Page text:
Five Questions You Need to Ask Your Contractor About Quality
By Randall Curtis, Corporate EVP and COO and Pape Fall, Quality Director, Hoar
From Hoar Blog
We know some clients think of quality as table stakes — something they expect from everyone and think they are getting from everyone. But the truth is, not every contractor is performing to the same level of detail when it comes to quality assurance (QA) and quality control (QC).
The thing with quality is, when done right, you probably won’t notice. We’ve done our job if your building performs exactly how you’d expect. But an inferior quality project? That will grab your attention. You could be dealing with the fallout from substandard quality for the life of the building.
To protect yourself and your project, here are five key questions you should ask when choosing a contractor and why you should ask them.
When do you use your Quality Assurance Program (QAP)?
The answer should be every day. There isn’t a task or phase during a project that a good QAP shouldn’t be consulted and followed; that includes preconstruction activities.
Is your QAP job specific or general?
Many companies have a QAP binder that sits on a shelf collecting dust. They can check the box, “Yes,” I have a quality program. But a truly effective QAP has to be a document specific to the project.
What do your quality preconstruction activities consist of?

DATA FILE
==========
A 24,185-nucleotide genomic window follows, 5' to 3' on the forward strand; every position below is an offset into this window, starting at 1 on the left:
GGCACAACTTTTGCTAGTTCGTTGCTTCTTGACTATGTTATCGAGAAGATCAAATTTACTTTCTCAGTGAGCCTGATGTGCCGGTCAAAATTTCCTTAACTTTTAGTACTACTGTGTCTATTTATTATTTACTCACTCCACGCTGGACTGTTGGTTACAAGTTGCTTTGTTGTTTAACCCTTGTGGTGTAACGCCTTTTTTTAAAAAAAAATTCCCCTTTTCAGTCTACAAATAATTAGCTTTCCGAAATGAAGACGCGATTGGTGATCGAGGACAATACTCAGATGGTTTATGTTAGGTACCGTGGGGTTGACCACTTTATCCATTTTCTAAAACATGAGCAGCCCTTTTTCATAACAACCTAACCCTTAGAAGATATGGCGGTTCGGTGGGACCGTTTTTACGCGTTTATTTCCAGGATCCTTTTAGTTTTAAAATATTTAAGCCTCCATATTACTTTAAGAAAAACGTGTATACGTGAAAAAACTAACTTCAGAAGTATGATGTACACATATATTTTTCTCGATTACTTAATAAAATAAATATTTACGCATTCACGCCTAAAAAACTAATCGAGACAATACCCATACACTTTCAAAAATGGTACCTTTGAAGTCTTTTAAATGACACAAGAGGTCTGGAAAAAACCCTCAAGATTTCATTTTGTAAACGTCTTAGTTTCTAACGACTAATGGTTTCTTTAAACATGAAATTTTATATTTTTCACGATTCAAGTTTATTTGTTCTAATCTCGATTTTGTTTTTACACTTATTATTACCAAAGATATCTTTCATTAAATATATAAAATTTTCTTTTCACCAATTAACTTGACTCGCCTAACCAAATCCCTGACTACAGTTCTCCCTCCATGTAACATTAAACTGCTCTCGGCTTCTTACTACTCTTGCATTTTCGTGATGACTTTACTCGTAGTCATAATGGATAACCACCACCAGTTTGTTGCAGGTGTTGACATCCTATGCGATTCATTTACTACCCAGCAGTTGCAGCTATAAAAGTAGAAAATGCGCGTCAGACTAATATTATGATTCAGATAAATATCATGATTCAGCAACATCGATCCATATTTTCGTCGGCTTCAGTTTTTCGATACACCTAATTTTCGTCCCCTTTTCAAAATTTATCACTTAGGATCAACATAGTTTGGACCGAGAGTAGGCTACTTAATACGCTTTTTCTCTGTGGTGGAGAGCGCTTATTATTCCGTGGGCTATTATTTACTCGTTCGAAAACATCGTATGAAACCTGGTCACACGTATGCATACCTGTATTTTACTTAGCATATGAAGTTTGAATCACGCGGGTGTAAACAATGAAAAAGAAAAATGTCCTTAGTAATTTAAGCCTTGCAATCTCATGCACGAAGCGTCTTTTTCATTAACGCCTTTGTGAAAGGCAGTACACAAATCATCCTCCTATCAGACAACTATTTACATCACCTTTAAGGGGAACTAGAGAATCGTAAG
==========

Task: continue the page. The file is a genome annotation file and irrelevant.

If your contractor’s quality program doesn’t begin in preconstruction, your project is already suffering. There are many decisions related to quality that need to be made on the front end of a project, so that’s where a QAP needs to start.
How do you monitor your QC activities?
A strong quality program should be rooted in the idea, “trust but verify.” You, the owner, should be able to review your contractor’s well-documented QC activities.
Do you do QC audits? When and how?
Quality audits, both internal and external, are a critical part of an effective quality control plan. An audit allows contractors to check their QC plan and ensure it’s working as it’s supposed to.
These five questions will help you start a conversation with your contractor about quality and help you determine if they’re truly committed to quality, or if they’re more interested in checking a box. We know a good quality control plan works when it’s tailored for specific jobs, used every day throughout the project, and consistently updated and checked to ensure it’s working properly.